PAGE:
Browsing by Subject "Migrants"

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  • Bosqui, Tania; Väänänen, Ari; Buscariolli, Andre; Koskinen, Aki; O’Reilly, Dermot; Airila, Auli; Kouvonen, Anne (BioMed Central, 2019)
    Abstract Background A higher risk of common mental health disorders has been found for first-generation migrants in high income countries, but few studies have examined the use of mental health care. This study aimed to identify the level of antidepressant use amongst the largest first generation migrant groups resident in Finland. Methods This cohort study used record-based data linkage methodology to examine the hazard of antidepressant use between migrant groups in Finland using Cox proportional hazard models. Data was derived using socio-demographic and prescription data from Statistics Finland and the Finnish Population Registry. The cohort included a random sample of 33% of the working age population in 2007 (N = 1,059,426, 49.8% women, 2.5% migrants) and dispensed antidepressant prescriptions from 2008 to 2014. Results After adjustment for socio-demographic characteristics, results show higher antidepressant use for female migrants from North Africa and the Middle East compared to the Finland-born majority, a similar level of use for migrants from Western countries, and lower use for migrants from other non-Western countries. Conclusions The gender and country of origin dependent use of antidepressant medication is discussed in terms of socio-political and cultural between-group differences. Recommendations are made to address inequalities in accessing services, particularly for migrants from non-Western countries.
  • Bosqui, Tania; O'Reilly, Dermot; Vaananen, Ari; Patel, Kishan; Donnelly, Michael; Wright, David; Close, Ciara; Kouvonen, Anne (2019)
    PurposeThere is a recent and growing migrant population in Northern Ireland. However, rigorous research is absent regarding access to mental health care by different migrant groups. In order to address this knowledge gap, this study aimed to identify the relative use of psychotropic medication between the largest first generation migrant groups in Northern Ireland and the majority population.MethodsCensus (2011) data was linked to psychotropic prescriptions for the entire enumerated population of Northern Ireland using data linkage methodology through the Administrative Data Research Centre Northern Ireland (ADRC-NI).ResultsLower prescription dispensation for all psychotropic medication types, particularly antidepressants (OR=0.35, CI 95% 0.33-0.36) and anxiolytics (OR=0.42, CI 95% 0.40-0.44), was observed for all migrant groups with the exception of migrants from Germany.ConclusionsIt is likely that the results reflect poorer access to services and indicate a need to improve access and the match between resources, services and the health and social care needs of migrants. Further research is required to identify barriers to accessing primary care and mental health services.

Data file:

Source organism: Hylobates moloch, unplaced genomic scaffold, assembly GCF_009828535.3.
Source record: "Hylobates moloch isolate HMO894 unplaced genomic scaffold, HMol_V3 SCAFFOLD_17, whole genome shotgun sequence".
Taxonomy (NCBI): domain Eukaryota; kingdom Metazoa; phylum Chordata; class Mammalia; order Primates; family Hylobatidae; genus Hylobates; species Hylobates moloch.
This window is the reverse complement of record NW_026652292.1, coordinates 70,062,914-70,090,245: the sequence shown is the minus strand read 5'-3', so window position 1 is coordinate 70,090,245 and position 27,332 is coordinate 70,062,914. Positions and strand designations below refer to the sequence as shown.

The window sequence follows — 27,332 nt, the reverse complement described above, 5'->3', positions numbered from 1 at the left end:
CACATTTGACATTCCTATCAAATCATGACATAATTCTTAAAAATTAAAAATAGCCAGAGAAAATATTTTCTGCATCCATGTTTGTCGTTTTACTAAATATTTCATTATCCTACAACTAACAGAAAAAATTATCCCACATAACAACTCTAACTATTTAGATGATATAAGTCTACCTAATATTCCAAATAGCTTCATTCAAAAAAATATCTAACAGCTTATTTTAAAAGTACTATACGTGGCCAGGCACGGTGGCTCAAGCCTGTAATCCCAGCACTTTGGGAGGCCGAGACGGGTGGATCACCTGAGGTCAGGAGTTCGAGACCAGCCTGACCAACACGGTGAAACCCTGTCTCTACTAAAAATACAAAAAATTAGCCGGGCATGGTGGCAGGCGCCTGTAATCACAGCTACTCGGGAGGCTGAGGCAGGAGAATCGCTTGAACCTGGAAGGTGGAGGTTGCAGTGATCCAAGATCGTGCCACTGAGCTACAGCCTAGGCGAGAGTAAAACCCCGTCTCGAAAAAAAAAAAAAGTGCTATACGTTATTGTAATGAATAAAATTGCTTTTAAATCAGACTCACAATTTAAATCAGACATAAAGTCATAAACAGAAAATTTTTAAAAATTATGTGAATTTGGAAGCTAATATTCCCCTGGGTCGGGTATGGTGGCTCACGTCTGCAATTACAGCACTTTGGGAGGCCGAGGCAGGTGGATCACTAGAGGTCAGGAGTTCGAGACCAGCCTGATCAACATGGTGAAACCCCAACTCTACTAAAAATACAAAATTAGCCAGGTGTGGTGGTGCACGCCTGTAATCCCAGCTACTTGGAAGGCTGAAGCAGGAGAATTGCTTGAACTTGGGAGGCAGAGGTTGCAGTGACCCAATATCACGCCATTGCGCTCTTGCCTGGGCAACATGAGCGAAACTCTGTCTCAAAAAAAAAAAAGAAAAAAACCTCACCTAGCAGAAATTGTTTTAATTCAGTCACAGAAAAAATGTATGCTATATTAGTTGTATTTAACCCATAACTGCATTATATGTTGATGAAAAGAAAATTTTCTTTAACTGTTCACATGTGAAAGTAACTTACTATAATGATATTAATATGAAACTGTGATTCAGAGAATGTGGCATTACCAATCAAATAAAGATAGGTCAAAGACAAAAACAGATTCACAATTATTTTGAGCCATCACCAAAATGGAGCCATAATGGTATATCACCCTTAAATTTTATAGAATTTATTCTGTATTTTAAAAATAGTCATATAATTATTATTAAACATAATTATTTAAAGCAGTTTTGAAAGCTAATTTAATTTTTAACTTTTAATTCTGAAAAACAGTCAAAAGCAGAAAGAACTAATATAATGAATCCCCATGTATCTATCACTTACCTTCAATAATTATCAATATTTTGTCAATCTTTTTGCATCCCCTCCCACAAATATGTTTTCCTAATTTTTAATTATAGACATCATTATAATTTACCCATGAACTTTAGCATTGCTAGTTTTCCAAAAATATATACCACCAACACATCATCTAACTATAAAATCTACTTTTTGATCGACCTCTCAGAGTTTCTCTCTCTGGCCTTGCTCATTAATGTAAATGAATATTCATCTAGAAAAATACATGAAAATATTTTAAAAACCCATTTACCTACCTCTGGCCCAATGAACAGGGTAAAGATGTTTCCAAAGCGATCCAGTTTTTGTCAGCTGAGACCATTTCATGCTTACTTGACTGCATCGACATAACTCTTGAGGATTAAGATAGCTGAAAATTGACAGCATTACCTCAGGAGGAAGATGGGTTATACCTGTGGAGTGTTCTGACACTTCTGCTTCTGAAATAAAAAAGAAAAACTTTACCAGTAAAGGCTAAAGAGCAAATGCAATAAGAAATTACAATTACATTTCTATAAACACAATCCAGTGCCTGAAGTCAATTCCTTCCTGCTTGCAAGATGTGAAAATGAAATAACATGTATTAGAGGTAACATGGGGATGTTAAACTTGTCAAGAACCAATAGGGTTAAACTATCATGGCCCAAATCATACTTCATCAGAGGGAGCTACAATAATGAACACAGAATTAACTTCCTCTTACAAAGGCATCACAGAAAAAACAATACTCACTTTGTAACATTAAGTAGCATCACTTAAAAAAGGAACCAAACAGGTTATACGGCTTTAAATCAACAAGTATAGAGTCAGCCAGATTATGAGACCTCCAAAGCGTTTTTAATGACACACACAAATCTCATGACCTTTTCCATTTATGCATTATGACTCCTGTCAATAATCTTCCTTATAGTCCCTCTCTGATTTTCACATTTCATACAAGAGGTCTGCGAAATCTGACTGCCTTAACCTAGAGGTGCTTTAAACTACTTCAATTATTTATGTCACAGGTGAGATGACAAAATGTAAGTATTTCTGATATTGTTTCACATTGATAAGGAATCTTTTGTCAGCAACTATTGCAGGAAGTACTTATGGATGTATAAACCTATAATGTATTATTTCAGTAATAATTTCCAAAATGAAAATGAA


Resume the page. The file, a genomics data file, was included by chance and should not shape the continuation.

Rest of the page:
• Bosqui, Tania; O’Reilly, Dermot; Väänänen, Ari; Patel, Kishan; Donnelly, Michael; Wright, David; Close, Ciara; Kouvonen, Anne (BioMed Central, 2019)
    Abstract Purpose There is a recent and growing migrant population in Northern Ireland. However, rigorous research is absent regarding access to mental health care by different migrant groups. In order to address this knowledge gap, this study aimed to identify the relative use of psychotropic medication between the largest first generation migrant groups in Northern Ireland and the majority population. Methods Census (2011) data was linked to psychotropic prescriptions for the entire enumerated population of Northern Ireland using data linkage methodology through the Administrative Data Research Centre Northern Ireland (ADRC-NI). Results Lower prescription dispensation for all psychotropic medication types, particularly antidepressants (OR = 0.35, CI 95% 0.33–0.36) and anxiolytics (OR = 0.42, CI 95% 0.40–0.44), was observed for all migrant groups with the exception of migrants from Germany. Conclusions It is likely that the results reflect poorer access to services and indicate a need to improve access and the match between resources, services and the health and social care needs of migrants. Further research is required to identify barriers to accessing primary care and mental health services.